On line game Fortnite warning
Many of you may be aware of the risks and concerns around children playing the online game Fortnite, which has a 12 rating but is played by much younger children.
We have been made aware of an emerging trend, where people are playing strip Fortnite using webcams. The rule is that when you achieve a “kill” you have to strip off, potentially adding an additional risk from children being exposed to and/or sharing indecent images whilst playing the game.
Please could you be vigilant about your child's on line activities and please report any inappropriate/unlawful contact with children online.
Staying Safe Online – Fortnite advice
Fortnite is a popular strategy survival game for PlayStation 4 , Xbox One , Windows, and Mac which combines Minecraft resource collecting and building with team based survival shooting games. The main action is shooting and attacking with melee weapons, but players can also build fortifications and work with teammates to defend survivors from waves of enemy monsters. Fortnite has leapt to greater popularity with its Battle Royale mode that can be played for free and pits up to 100 players against each other while a mysterious cloud steadily reduces the size of the war zone, creating knife edge and climatic gun fights.
However we would like to remind parents whose children play ‘Fortnite’ to take steps to ensure they’re staying safe online. We would also like to remind you that in the UK the Video Standards council rate Fortnite as PEGI 12 for frequent scenes of mild violence. It is not suitable for persons under 12 years of age.
The NSPCC have advice for parents amid concerns over a game function that automatically allows users to speak to other players through voice and text chat functions. It means children can be contacted by anyone else who is playing the game. Users can disable voice chat in the game via the settings menu, but the text chat function cannot be turned off.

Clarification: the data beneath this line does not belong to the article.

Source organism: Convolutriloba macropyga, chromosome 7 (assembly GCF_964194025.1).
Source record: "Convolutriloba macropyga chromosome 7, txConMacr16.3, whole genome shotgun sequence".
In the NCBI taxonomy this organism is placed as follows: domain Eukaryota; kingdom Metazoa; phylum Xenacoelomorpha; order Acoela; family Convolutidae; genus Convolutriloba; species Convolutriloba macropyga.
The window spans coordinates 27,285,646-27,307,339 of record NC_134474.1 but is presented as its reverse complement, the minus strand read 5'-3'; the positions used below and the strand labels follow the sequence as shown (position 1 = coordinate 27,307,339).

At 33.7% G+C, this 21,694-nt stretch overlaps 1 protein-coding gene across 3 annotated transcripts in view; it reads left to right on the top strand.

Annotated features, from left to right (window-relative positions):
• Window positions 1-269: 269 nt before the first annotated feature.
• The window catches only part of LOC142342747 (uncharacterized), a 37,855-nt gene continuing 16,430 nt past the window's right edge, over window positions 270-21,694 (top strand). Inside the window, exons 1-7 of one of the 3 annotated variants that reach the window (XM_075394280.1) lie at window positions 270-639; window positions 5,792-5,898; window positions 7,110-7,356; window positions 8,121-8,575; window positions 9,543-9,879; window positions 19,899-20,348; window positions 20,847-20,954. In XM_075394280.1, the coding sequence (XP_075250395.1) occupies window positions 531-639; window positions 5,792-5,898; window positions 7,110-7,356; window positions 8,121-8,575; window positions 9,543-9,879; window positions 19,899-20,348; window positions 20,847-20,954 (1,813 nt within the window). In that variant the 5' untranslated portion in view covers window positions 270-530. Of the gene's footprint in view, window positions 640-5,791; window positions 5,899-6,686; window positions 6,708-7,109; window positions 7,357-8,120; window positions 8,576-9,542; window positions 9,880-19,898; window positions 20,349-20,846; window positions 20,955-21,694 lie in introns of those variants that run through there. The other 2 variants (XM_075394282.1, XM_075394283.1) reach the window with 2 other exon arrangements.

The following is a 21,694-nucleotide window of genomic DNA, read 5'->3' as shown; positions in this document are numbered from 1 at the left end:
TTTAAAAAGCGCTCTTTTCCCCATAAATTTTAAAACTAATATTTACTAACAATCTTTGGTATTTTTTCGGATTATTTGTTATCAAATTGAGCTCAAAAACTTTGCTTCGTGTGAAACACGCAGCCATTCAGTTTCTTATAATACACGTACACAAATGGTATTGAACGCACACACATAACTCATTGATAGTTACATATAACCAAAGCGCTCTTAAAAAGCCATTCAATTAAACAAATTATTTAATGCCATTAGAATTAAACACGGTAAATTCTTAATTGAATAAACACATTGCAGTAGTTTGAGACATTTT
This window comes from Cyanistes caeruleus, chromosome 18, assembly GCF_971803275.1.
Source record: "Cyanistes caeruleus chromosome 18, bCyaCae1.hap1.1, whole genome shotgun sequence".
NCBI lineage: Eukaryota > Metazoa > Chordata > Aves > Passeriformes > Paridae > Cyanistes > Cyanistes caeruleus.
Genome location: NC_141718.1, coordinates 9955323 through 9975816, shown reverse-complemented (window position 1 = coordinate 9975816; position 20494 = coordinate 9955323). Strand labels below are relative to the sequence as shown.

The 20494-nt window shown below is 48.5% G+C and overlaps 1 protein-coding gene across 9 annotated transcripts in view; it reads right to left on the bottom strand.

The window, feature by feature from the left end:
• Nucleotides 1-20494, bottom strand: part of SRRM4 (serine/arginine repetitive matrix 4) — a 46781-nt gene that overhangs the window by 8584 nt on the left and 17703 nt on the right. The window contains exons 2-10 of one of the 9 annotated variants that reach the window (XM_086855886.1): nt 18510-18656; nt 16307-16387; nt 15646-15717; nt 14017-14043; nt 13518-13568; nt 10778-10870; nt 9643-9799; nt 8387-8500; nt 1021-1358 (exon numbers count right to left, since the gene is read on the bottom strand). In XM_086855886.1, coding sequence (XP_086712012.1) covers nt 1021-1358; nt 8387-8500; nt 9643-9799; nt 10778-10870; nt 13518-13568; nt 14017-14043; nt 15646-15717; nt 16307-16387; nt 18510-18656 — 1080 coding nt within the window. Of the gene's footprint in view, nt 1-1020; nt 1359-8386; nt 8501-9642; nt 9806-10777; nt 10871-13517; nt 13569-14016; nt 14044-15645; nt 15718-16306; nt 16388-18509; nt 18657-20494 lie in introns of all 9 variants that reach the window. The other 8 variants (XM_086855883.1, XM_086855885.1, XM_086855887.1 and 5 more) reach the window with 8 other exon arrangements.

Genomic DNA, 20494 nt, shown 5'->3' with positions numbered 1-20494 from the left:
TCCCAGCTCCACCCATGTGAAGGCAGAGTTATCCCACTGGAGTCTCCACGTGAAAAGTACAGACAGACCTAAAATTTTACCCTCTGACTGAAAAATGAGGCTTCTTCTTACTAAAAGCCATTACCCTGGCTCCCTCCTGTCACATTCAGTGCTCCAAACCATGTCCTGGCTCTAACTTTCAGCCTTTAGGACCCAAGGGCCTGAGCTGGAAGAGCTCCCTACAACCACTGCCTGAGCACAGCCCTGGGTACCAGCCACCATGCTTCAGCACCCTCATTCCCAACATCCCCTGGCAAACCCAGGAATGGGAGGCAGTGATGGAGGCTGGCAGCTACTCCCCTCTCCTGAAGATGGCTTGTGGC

The NSPCC offering parents the following advice:
For more advice please visit the following site:
The following websites provide a wealth of information, advice and guidance on all e-safety related matters.
Snapchat: 'Snap Maps'
Snapchat has introduced a new feature which can potentially allow someone to track your location.
The following advice can be found from the UK Safer Internet Centre:
Given how specific this new feature is on Snapchat - giving your location to a precise pinpoint on a map - we would encourage users not to share their location, especially with people they don’t know in person.
There are three settings for sharing your location on the map, these are; Ghost mode, My Friends, and Select Friends. But what do these settings mean?
When first opening the Snap Map users get to make a decision of who they want to be able to view their location. Once these settings are in place they can always be changed in Snapchat’s settings. This can be done in two ways:
Sharing location can be a risky thing to do. Our tips for location sharing are:
‘POKÉMON GO’ game
The supervising lead for Safer Schools Officers across Leeds has given the following advice for players:
· Be cautious to alerting strangers to where you will be in the future
· Be careful where you leave ‘beacons’
· Parents should supervise children when using the app
· Always pay attention to your surroundings and especially do not play in areas where traffic runs through or in dangerous
locations such as around water, cliff tops, craggy outcrops and mountainous regions.
· Where possible play with friends and stay in a group and have at least one of your friends as a ‘lookout’
· Play at home - you can use lures to attract Pokémon to you
· Keep your device safe and out of sight – your phone will vibrate when a Pokémon is near
The makers of the game have said:
“We encourage all people to be aware of their surroundings and to play with friends or family, especially when you are exploring unfamiliar places. Please remember to be safe and alert at all times”